The Association of Southeast Asian Nations (ASEAN) has decided not to attend the summit meeting held via video from the 26th to 28th (local time) of this month (local time). The reason is that they agreed to peacefully resolve the bloodshed sparked by the coup, but did not implement it. This decision is expected to have a significant impact on public opinion in the international community on the issue of recognizing the legitimacy of Myanmar’s military government.
The ASEAN Secretariat announced in a joint statement on the 16th that “after extensive discussion, we have decided to invite non-political representatives from Myanmar to the 38th and 39th summits to be held at the end of this month.” Although it was not specifically stated in the statement, it actually meant that Myanmar’s Commander-in-Chief Min Aung Hlaing would be excluded from the summit.
ASEAN made this decision after discussing the issue of Myanmar’s representation at the Foreign Ministers’ Meeting held the day before. The ASEAN Secretariat also took note of the fact that some member countries received a letter from the National Unity Government (NUG) (established by the Myanmar Democratic Party) requesting an invitation to the summit. There was no consensus on this.” “Considering the reaffirmation of the principle of non-aggression in internal affairs of other member states and the insistence that Myanmar restore internal affairs and normalize it, we have decided to invite non-political representatives to this summit,” he said.
On this day, ASEAN member states are reported to have strongly criticized the Myanmar military government for failing to comply with the five major agreements adopted at the special summit on April 24. At that time, the ASEAN leaders agreed on △immediate cessation of violence, △constructive dialogue, △mediation in the form of special envoys of the ASEAN Chairman and Secretary-General, △humanitarian aid, △visiting ASEAN envoys and delegations, and meeting with all parties as a way to resolve the Myanmar crisis. Commander Hlaing was also present at the meeting.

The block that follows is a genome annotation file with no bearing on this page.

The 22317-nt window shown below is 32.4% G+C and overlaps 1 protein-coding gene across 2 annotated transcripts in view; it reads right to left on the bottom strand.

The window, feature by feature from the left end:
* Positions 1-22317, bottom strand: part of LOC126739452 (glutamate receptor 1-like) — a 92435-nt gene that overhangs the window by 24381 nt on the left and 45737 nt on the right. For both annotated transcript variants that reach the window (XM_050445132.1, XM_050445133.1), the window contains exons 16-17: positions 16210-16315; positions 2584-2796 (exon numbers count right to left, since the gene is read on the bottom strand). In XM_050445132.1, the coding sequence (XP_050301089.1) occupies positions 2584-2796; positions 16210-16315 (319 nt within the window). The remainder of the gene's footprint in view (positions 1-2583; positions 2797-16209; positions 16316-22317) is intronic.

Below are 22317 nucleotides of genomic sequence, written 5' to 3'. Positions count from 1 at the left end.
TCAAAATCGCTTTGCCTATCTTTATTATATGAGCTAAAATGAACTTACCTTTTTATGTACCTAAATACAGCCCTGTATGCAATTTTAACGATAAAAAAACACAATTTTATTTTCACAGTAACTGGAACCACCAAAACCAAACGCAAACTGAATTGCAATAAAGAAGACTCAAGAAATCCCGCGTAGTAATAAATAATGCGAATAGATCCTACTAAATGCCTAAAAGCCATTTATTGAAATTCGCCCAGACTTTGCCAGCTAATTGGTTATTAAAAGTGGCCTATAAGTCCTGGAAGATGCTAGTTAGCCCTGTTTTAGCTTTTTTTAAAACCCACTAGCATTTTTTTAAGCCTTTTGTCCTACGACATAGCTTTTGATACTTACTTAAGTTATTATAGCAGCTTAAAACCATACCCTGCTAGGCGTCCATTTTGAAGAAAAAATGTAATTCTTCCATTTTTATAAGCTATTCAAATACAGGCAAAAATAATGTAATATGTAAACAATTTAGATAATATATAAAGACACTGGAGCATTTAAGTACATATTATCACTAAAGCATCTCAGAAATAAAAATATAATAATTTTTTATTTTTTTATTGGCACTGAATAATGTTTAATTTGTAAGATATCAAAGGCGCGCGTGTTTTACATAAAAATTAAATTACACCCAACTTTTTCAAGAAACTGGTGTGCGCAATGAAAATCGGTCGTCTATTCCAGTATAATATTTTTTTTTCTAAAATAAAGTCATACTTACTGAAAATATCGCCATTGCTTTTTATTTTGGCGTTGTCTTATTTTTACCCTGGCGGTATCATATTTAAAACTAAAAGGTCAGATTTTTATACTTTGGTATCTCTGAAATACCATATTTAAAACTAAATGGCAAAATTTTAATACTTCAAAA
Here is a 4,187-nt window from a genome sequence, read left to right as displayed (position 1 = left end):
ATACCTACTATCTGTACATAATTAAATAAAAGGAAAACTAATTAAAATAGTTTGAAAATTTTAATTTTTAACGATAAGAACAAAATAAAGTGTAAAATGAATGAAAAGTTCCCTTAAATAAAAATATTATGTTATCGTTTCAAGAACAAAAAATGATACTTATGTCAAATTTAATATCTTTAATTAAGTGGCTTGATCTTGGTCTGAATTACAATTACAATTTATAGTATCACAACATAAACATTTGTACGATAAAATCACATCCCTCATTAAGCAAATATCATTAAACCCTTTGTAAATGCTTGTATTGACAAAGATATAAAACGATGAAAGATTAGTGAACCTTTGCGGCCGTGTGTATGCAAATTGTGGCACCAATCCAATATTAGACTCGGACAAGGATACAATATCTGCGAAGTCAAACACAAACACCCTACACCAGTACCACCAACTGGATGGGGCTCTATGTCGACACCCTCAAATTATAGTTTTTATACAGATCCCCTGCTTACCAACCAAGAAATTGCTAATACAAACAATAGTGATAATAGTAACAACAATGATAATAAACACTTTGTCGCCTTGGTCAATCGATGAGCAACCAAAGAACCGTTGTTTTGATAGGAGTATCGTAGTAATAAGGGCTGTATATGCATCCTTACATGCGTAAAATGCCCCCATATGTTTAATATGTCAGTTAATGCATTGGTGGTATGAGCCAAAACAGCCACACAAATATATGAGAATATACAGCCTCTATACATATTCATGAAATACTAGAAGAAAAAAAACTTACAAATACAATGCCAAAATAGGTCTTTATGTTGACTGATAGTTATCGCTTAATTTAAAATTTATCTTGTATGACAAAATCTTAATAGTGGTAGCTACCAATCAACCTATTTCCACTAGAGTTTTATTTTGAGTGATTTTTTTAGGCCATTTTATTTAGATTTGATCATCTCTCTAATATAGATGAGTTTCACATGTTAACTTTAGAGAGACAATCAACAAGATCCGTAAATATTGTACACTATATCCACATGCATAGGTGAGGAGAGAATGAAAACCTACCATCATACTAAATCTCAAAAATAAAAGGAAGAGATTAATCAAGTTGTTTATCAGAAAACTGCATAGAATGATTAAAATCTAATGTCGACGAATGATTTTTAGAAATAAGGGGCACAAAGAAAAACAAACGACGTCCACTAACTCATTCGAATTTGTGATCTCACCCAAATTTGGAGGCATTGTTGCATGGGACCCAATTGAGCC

However, even after that, Myanmar’s military and police brutally massacred protesting citizens, and the criticism and pressure on ASEAN for not responding effectively to the Myanmar situation increased. According to Myanmar’s human rights organization, the Alliance for Supporting Political Prisoners (AAPP), 1,178 civilians have been killed since the coup on February 1 this year.
Even now, the military government of Myanmar is adhering to ‘My Way’, refusing to intervene in the international community. When the ASEAN special envoy visited Myanmar, he repeatedly requested to meet with Aung San Suu Kyi, who is under house arrest, in person, but the military government refused on the 14th. The next day, ASEAN took ultra-hard measures to exclude the military from Myanmar. If the military wants to continue to represent Myanmar in ASEAN, it is a ‘warning’ to cooperate with the international community’s mediation. The military’s plan to be recognized as a legitimate government in the international community was also disrupted.
UN Secretary-General Antonio Guterres was also scheduled to hold a videoconference with ASEAN foreign ministers on the 8th of this month, but canceled the day before. Reuters pointed out that the Myanmar military and foreign minister wanted to attend the meeting. He said he was concerned that the UN might give the impression that the military government was recognized.
The Myanmar military government is also attempting to replace the Myanmar ambassador to the United Nations. When the current ambassador Cho Mo Tun, who was appointed at the time of the civilian government, criticized the military, he appointed a replacement ambassador and requested the UN to examine his qualifications. It is the intention to be recognized for its legitimacy in the diplomatic arena. The UN Credentials Committee is not yet open.
Kim Pyo-hyang reporter [email protected]
Issues you may be interested in